Whether you grew up on The Beverly Hillbillies or not, Los Angeles was always a fantasy place, a magical land filled with “swimming pools and movie stars.” So, when I tell someone where I live, one of the first questions is frequently about seeing famous people. Their faces drop when I tell them that I never see famous people – or perhaps I do but since I don’t recognize them, it’s pretty much irrelevant.

But what would I do if I did? What difference would it really make? (Okay, I confess; I do think I saw George Clooney standing in front of CAA a few months ago but, hey, that was George Clooney!) How would my life be changed in any way? Would I be happier, wiser, more fulfilled? The answer is obvious.

Yet the desire for people to see celebrities remains undiminished. Despite their often-unhappy lives and even unhappier relationships, tourists clamor to catch a glimpse and Star Tours clog the streets of Beverly Hills. (My only other star sighting, believe it or not, was at the King David Hotel in Jerusalem where Michael Douglas and Catherine Zeta-Jones were lounging by the pool. Not sure what to make of that…) What is it about fame that is so alluring?

I have a family member who used to love collecting autographs and seeing their screen idols. She would get up very early in the morning to line the streets before the Academy Awards and watch from the bleachers (the nose-bleed seats or standing) as the attendees arrived. I confess that I never understood the attraction and was only resentful at being awoken so early.

But (I’m trying out a new theory here), I think it’s a substitution for holiness, for transcendence. We all want to connect to something and someone bigger than ourselves. We all want to be lifted out of our mundane lives and concerns. We all want to feel special and elevated.

And for a moment, in the presence of a celebrity, at a star-studded elegant event, we are transported. We experience the illusion of being part of something grander and larger than our everyday existence. It’s not our typical experience and, just for the moment, we feel special.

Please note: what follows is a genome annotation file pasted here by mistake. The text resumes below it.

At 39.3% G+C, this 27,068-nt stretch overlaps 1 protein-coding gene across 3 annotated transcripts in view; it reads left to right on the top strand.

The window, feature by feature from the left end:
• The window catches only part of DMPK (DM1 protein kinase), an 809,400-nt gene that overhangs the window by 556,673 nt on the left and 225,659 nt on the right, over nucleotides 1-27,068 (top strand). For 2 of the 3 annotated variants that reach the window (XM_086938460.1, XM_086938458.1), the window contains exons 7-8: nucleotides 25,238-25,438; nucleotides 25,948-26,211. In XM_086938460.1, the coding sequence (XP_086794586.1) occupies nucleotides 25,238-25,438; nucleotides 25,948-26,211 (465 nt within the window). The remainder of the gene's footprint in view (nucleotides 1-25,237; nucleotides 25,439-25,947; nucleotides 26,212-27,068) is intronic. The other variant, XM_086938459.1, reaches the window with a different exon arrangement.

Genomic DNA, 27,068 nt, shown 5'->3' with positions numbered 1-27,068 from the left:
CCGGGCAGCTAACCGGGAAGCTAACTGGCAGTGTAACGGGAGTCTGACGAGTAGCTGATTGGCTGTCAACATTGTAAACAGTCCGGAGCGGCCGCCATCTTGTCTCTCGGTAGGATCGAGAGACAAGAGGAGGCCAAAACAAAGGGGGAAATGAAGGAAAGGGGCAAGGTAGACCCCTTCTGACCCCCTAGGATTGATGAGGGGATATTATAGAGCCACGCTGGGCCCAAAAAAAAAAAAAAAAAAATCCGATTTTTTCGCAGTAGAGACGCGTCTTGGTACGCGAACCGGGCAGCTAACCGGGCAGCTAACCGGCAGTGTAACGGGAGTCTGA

Unfortunately, this is really counterfeit goods, an illusion of the type that Hollywood specializes in. The elevation is illusory and doesn’t last. The glitz and glitter are only a façade.

If we really want a transcendent experience and feel elevated, if we truly desire to deepen our spiritual connection, we won’t accomplish it in a moment and certainly not through the world of entertainment.

The experience we are really looking for is only available through a relationship with the Almighty and only after putting in the effort to achieve it. We need to work on our character, on being kind to others and thoughtful of their needs, on diminishing our ego in an effort to be humble, on giving and caring to other people and on expressing gratitude and appreciation to our Creator.

I think it’s probably very exciting to be invited to the Academy Awards (although I’m also guessing the night is a little long and boring). You get to buy a new dress and mix with…well, just other people who are also just muddling their way through, often with greater challenges than our own. It may be night of fun; it may not.

But whatever it is, it won’t last. It won’t substitute for the true lift found in a relationship with the Almighty. Prayer, acts of kindness, giving charity, keeping kosher – none of it sounds as exhilirating as walking down the red carpet – but in the end it’s much more rewarding. This prize lasts forever, and no one can steal it from you.